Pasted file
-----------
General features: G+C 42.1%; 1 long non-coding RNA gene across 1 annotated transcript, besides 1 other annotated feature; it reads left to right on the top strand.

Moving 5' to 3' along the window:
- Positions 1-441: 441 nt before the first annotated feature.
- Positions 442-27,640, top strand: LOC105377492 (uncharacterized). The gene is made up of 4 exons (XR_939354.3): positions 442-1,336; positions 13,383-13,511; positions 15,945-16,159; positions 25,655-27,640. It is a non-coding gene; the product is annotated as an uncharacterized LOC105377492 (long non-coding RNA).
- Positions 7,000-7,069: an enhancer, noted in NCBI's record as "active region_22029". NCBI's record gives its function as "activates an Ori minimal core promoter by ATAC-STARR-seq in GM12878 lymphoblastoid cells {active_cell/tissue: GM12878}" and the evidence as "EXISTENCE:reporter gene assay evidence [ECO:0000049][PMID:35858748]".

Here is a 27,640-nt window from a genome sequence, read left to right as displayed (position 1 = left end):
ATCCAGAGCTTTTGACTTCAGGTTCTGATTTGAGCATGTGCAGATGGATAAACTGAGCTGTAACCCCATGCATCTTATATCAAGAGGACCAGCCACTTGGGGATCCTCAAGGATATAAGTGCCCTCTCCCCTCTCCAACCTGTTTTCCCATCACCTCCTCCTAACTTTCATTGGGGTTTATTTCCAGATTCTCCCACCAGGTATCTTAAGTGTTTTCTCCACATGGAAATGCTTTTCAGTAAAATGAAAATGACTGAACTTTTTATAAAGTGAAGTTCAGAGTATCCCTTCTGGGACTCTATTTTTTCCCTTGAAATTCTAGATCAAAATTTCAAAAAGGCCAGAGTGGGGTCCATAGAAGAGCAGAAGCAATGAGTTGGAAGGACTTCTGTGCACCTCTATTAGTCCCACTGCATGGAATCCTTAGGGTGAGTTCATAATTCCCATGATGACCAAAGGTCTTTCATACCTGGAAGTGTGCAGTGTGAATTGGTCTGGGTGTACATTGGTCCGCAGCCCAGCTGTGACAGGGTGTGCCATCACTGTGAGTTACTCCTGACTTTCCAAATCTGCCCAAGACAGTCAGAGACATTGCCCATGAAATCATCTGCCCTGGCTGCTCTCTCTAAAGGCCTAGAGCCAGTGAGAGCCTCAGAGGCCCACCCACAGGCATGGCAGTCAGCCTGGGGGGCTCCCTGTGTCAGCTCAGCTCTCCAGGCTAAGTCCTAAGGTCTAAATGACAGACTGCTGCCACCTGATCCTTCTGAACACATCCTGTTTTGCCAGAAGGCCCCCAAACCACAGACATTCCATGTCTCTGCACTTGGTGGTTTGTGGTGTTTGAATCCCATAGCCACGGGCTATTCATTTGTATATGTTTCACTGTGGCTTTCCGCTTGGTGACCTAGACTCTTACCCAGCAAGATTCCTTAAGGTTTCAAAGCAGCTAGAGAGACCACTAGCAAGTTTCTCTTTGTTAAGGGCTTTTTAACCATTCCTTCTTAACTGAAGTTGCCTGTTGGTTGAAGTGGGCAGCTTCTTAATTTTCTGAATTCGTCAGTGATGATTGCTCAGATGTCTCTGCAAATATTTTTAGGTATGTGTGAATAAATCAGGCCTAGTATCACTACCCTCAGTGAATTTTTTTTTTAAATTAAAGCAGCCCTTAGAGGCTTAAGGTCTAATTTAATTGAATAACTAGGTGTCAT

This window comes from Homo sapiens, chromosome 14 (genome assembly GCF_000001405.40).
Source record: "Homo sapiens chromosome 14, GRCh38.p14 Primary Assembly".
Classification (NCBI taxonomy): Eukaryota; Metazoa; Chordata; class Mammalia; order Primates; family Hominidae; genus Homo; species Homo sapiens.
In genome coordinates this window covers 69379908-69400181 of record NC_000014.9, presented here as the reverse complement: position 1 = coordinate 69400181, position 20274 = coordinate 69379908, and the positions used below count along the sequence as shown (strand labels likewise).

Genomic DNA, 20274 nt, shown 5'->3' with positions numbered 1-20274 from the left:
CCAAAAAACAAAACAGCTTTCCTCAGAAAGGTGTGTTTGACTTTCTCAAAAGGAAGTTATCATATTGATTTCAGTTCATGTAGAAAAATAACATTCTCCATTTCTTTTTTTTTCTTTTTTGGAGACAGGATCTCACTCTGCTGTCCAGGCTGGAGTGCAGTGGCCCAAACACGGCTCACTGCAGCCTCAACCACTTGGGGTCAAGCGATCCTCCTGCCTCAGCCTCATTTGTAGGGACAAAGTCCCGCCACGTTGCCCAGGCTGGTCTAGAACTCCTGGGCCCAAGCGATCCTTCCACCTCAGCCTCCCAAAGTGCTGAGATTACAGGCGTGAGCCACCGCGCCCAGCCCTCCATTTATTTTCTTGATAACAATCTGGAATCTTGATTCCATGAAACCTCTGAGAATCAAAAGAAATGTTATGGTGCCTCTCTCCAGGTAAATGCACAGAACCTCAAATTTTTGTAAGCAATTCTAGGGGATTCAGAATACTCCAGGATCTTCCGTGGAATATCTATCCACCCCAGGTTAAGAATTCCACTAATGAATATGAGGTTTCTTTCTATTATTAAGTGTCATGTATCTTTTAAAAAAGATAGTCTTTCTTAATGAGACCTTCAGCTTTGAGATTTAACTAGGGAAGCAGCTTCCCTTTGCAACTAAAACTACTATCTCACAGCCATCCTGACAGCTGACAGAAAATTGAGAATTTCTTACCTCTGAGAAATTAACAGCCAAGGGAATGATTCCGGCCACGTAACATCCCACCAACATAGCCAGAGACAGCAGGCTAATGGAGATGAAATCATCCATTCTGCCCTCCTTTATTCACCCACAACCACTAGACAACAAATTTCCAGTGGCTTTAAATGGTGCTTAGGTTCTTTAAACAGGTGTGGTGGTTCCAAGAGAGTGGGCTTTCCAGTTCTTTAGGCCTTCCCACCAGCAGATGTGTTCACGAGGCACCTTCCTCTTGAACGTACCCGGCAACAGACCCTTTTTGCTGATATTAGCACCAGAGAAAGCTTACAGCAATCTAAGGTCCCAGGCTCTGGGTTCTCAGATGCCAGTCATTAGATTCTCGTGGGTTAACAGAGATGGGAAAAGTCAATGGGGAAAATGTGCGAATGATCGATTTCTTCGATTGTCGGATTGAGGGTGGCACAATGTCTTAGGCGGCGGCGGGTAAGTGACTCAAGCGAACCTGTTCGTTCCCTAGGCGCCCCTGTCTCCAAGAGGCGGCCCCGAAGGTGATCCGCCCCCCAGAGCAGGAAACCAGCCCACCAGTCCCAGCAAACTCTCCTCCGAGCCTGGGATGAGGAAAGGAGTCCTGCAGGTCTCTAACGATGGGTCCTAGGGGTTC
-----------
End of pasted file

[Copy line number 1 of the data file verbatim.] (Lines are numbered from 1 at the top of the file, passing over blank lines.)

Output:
General features: G+C 42.1%; 1 long non-coding RNA gene across 1 annotated transcript, besides 1 other annotated feature; it reads left to right on the top strand.